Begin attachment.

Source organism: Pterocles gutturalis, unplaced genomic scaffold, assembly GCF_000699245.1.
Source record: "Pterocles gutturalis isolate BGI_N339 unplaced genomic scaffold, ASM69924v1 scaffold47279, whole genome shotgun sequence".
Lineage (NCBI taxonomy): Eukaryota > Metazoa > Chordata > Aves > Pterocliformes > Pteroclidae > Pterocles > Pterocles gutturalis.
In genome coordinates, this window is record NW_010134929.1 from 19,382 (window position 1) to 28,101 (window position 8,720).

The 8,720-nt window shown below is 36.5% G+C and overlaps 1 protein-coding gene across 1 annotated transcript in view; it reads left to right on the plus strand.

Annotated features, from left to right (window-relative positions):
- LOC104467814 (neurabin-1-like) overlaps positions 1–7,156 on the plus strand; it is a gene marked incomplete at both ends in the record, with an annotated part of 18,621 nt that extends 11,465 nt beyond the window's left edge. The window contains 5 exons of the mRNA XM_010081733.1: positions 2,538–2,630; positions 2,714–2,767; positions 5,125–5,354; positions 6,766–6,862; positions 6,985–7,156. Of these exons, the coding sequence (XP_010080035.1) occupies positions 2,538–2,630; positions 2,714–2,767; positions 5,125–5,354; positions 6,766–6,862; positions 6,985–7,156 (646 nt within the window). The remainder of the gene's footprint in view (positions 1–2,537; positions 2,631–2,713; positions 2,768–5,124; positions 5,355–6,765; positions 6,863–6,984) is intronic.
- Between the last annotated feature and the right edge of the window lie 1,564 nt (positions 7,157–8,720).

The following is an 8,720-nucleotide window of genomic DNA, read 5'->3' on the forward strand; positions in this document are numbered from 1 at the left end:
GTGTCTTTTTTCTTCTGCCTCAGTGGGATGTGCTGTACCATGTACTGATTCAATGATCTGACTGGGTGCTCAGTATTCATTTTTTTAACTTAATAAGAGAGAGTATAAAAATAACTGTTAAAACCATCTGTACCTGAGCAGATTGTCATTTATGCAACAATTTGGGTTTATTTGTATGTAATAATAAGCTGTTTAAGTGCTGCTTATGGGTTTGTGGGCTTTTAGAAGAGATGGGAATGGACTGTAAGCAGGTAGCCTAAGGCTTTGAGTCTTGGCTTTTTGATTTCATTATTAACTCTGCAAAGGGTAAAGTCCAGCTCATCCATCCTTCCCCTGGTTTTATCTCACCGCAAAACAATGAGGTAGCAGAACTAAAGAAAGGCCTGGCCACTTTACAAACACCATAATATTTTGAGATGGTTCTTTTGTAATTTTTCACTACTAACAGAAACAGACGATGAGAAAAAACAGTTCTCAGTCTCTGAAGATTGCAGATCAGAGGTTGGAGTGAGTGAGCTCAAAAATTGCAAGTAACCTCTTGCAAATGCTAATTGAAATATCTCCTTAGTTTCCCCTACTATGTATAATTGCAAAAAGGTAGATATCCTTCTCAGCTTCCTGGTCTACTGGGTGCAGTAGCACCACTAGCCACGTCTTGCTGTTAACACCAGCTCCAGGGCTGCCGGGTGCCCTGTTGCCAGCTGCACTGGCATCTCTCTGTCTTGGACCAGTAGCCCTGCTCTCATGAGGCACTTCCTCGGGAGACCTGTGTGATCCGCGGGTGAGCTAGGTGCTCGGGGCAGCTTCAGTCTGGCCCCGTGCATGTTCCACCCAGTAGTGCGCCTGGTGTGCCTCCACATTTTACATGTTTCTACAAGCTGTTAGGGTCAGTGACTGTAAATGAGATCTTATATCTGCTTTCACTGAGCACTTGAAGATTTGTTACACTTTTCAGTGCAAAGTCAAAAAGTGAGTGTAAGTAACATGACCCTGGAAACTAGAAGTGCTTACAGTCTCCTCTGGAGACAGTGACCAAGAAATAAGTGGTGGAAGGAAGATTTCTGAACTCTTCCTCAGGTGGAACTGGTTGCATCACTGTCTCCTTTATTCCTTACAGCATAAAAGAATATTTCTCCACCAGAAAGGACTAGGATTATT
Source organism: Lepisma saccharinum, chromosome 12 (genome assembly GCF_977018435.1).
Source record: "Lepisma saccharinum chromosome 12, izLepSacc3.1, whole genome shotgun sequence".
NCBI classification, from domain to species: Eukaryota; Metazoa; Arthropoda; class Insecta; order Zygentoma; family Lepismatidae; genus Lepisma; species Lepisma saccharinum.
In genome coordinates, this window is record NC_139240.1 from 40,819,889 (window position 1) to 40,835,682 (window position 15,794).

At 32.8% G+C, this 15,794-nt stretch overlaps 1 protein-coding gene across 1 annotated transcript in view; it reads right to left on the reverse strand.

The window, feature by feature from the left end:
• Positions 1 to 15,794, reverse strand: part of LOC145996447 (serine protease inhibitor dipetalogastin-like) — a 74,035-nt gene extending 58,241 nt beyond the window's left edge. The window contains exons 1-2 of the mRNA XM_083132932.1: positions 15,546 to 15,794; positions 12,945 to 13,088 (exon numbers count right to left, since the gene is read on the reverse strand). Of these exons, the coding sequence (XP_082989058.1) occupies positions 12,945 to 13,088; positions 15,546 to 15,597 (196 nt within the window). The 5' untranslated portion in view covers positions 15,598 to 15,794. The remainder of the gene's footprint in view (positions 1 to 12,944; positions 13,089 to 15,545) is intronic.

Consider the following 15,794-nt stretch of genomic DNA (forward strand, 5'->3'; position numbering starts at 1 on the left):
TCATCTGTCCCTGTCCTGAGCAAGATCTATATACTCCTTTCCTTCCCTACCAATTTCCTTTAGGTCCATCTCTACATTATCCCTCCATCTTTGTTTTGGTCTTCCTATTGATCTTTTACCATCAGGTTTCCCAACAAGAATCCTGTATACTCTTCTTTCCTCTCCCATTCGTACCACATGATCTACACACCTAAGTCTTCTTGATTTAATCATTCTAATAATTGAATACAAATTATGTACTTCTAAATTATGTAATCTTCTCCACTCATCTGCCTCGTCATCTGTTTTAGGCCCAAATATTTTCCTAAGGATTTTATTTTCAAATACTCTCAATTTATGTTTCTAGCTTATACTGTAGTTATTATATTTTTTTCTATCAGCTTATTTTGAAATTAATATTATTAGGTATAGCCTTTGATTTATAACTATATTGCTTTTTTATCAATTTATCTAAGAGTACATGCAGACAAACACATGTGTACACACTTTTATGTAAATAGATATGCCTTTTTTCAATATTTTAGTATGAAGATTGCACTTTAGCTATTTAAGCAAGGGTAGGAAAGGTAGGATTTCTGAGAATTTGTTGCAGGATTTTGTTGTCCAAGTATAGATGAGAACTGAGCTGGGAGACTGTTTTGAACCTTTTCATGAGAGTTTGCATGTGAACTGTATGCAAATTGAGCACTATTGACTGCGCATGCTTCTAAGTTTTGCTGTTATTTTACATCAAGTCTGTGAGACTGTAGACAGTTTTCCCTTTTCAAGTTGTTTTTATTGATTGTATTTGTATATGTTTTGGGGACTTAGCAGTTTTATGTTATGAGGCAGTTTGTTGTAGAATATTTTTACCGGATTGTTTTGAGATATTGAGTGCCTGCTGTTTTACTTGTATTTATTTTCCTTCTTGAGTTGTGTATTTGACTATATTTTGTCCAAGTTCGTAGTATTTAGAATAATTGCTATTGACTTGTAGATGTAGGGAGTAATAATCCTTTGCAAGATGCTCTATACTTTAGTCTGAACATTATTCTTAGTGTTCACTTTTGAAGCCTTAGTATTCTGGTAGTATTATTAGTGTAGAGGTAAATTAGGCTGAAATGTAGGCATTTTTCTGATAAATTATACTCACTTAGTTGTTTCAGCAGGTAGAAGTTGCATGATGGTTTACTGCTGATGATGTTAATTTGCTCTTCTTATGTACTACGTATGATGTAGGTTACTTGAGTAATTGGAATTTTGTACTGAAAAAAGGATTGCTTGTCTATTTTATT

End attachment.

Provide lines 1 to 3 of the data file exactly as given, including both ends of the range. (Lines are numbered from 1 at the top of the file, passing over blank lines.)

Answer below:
Source organism: Pterocles gutturalis, unplaced genomic scaffold, assembly GCF_000699245.1.
Source record: "Pterocles gutturalis isolate BGI_N339 unplaced genomic scaffold, ASM69924v1 scaffold47279, whole genome shotgun sequence".
Lineage (NCBI taxonomy): Eukaryota > Metazoa > Chordata > Aves > Pterocliformes > Pteroclidae > Pterocles > Pterocles gutturalis.